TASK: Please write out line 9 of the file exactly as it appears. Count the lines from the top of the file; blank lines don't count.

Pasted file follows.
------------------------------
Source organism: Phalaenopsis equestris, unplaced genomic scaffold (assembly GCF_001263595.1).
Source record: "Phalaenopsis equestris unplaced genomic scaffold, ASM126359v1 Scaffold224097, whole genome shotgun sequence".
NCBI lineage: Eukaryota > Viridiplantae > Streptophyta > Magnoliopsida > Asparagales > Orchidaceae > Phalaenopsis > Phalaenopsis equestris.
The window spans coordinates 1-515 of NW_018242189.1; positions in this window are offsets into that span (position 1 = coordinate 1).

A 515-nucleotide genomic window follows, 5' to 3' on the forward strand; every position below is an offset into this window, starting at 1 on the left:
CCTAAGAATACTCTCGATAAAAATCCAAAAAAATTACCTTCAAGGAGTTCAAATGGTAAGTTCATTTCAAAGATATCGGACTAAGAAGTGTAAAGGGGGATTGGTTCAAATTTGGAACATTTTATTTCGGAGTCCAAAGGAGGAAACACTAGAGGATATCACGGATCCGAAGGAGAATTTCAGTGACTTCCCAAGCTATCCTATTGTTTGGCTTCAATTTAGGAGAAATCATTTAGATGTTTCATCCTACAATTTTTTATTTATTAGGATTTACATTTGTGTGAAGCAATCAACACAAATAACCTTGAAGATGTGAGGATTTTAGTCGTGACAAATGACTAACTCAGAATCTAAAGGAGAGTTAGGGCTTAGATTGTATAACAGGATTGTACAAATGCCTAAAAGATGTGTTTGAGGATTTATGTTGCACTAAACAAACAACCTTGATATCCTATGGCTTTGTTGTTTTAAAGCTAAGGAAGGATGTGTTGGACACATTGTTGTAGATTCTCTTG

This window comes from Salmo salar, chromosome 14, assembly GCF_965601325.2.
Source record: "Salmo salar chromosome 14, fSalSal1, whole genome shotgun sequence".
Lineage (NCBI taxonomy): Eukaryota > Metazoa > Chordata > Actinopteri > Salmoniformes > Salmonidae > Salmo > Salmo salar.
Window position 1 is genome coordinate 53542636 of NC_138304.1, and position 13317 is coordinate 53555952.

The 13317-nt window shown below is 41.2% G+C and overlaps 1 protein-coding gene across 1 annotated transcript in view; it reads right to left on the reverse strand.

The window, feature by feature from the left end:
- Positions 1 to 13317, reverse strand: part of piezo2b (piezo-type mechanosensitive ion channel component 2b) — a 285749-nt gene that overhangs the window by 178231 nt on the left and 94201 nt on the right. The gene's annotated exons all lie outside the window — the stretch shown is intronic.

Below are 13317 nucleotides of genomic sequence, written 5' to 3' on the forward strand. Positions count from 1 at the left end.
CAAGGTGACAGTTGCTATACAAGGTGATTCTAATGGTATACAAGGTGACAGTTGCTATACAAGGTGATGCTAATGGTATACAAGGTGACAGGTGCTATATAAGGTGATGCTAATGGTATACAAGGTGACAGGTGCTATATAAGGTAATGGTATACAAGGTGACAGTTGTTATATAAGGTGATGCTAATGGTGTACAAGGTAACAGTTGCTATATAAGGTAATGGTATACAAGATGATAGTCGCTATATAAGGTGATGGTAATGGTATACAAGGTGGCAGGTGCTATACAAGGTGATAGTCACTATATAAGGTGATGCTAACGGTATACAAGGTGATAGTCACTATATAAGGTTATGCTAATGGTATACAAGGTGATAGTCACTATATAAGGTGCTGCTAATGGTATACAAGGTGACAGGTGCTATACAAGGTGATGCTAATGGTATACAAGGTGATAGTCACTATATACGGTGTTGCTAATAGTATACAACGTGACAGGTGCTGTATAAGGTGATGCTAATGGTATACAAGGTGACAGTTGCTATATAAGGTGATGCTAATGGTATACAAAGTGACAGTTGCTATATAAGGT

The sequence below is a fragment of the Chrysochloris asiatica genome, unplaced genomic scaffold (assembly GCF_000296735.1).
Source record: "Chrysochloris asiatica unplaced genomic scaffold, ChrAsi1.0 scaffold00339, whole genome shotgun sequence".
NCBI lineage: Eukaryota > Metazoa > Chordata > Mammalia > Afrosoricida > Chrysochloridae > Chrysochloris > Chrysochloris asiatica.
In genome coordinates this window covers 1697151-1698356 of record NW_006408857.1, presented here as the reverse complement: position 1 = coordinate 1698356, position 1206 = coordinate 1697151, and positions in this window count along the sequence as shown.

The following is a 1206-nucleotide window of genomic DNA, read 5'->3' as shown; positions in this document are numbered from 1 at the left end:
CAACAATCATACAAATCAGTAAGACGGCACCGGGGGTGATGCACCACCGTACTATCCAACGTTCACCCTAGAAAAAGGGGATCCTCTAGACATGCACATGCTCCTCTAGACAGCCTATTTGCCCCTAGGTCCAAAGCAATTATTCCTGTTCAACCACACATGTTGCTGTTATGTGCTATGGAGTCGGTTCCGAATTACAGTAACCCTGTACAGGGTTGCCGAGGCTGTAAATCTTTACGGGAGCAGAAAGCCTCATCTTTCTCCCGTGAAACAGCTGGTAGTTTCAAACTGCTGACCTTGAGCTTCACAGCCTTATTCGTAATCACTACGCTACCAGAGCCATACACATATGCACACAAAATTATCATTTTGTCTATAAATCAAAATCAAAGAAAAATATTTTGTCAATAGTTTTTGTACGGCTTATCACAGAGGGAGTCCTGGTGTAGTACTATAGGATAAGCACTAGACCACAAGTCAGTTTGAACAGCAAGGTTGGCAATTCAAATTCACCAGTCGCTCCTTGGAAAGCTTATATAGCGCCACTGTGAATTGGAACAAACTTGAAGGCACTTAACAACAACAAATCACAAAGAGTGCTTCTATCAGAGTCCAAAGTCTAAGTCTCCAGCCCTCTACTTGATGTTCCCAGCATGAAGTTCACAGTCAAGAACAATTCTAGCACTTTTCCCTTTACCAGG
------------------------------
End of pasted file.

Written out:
Lineage (NCBI taxonomy): Eukaryota > Metazoa > Chordata > Actinopteri > Salmoniformes > Salmonidae > Salmo > Salmo salar.